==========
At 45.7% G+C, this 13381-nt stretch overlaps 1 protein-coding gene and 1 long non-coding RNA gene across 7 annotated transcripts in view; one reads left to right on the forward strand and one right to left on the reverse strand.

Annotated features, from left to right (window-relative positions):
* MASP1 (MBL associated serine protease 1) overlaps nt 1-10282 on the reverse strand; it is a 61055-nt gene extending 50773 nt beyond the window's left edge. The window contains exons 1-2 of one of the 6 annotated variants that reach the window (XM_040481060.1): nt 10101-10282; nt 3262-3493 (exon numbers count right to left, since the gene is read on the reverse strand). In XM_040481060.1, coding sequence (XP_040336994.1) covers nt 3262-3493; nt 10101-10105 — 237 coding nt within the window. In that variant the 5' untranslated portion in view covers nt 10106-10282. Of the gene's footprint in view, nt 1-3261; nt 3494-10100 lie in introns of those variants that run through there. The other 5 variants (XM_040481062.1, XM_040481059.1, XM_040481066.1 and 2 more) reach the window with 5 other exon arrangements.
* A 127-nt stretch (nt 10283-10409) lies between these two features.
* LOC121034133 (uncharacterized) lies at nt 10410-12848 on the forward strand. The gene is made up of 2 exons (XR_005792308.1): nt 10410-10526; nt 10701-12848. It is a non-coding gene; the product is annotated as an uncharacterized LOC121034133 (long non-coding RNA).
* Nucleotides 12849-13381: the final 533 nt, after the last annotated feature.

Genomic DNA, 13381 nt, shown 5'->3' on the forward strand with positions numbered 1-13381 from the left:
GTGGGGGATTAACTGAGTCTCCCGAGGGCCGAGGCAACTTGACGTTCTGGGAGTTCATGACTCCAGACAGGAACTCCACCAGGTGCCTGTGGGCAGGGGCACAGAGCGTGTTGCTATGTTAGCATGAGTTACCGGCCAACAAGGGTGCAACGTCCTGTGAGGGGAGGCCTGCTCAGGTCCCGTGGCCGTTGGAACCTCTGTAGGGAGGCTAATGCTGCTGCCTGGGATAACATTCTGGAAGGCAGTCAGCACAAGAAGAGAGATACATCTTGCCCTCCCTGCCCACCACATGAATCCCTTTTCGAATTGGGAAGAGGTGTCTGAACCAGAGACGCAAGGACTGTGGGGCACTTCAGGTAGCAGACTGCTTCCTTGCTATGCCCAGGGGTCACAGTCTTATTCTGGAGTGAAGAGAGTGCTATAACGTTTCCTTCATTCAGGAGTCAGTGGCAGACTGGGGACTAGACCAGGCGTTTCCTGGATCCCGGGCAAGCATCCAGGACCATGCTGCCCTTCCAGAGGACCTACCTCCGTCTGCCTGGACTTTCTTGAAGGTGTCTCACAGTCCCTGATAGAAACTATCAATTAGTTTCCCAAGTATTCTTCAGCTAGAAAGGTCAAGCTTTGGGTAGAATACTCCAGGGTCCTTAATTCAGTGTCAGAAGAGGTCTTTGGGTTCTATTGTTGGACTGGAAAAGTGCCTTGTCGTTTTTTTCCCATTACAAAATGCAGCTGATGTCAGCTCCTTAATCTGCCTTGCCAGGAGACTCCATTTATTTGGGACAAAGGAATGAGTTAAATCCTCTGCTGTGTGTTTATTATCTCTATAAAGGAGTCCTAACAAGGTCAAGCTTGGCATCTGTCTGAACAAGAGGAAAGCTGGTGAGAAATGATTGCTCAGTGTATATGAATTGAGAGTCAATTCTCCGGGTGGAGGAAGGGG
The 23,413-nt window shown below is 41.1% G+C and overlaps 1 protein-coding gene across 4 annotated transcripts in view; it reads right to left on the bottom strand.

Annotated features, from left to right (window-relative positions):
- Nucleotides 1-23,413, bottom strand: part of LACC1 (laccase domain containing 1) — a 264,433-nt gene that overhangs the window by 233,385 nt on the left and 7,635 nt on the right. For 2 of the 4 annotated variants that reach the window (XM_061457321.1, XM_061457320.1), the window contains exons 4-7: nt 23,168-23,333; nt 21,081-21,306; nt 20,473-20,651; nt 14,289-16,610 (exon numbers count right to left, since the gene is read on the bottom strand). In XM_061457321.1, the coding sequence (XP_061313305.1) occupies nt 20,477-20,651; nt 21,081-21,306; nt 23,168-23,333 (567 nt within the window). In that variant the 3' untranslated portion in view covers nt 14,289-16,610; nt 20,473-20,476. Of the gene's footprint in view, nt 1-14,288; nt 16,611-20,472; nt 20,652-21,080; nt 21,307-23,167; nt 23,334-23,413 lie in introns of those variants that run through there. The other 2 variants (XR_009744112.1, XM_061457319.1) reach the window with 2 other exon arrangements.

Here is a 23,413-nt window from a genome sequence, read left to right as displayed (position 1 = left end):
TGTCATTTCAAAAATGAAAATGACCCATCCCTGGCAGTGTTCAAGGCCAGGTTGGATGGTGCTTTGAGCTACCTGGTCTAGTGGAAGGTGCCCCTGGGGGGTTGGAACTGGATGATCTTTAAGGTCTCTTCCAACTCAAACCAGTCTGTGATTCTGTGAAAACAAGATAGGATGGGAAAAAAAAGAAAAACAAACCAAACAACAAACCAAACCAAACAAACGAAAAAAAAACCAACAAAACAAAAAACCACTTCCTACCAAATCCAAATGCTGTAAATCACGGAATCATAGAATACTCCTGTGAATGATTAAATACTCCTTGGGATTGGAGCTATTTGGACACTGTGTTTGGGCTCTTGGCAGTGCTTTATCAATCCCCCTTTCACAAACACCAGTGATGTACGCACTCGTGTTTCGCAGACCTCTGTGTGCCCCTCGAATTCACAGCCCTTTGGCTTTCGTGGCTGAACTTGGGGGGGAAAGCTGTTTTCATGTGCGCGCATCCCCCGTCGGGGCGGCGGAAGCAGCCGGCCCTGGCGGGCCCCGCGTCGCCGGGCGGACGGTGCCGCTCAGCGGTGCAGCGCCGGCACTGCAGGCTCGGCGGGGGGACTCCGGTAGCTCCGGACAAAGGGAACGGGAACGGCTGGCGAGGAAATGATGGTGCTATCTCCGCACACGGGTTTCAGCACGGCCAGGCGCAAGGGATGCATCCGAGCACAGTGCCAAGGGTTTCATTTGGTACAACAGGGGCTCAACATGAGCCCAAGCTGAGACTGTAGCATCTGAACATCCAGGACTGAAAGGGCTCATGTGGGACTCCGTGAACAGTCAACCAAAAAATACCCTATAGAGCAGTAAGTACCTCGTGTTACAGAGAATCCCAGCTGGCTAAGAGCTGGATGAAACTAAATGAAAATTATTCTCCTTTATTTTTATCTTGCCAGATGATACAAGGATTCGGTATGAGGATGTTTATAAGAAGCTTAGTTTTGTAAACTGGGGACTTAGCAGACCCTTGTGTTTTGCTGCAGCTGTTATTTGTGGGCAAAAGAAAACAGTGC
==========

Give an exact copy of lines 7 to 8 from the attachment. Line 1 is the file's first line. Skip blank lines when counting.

Genomic DNA, 13381 nt, shown 5'->3' on the forward strand with positions numbered 1-13381 from the left:
GTGGGGGATTAACTGAGTCTCCCGAGGGCCGAGGCAACTTGACGTTCTGGGAGTTCATGACTCCAGACAGGAACTCCACCAGGTGCCTGTGGGCAGGGGCACAGAGCGTGTTGCTATGTTAGCATGAGTTACCGGCCAACAAGGGTGCAACGTCCTGTGAGGGGAGGCCTGCTCAGGTCCCGTGGCCGTTGGAACCTCTGTAGGGAGGCTAATGCTGCTGCCTGGGATAACATTCTGGAAGGCAGTCAGCACAAGAAGAGAGATACATCTTGCCCTCCCTGCCCACCACATGAATCCCTTTTCGAATTGGGAAGAGGTGTCTGAACCAGAGACGCAAGGACTGTGGGGCACTTCAGGTAGCAGACTGCTTCCTTGCTATGCCCAGGGGTCACAGTCTTATTCTGGAGTGAAGAGAGTGCTATAACGTTTCCTTCATTCAGGAGTCAGTGGCAGACTGGGGACTAGACCAGGCGTTTCCTGGATCCCGGGCAAGCATCCAGGACCATGCTGCCCTTCCAGAGGACCTACCTCCGTCTGCCTGGACTTTCTTGAAGGTGTCTCACAGTCCCTGATAGAAACTATCAATTAGTTTCCCAAGTATTCTTCAGCTAGAAAGGTCAAGCTTTGGGTAGAATACTCCAGGGTCCTTAATTCAGTGTCAGAAGAGGTCTTTGGGTTCTATTGTTGGACTGGAAAAGTGCCTTGTCGTTTTTTTCCCATTACAAAATGCAGCTGATGTCAGCTCCTTAATCTGCCTTGCCAGGAGACTCCATTTATTTGGGACAAAGGAATGAGTTAAATCCTCTGCTGTGTGTTTATTATCTCTATAAAGGAGTCCTAACAAGGTCAAGCTTGGCATCTGTCTGAACAAGAGGAAAGCTGGTGAGAAATGATTGCTCAGTGTATATGAATTGAGAGTCAATTCTCCGGGTGGAGGAAGGGG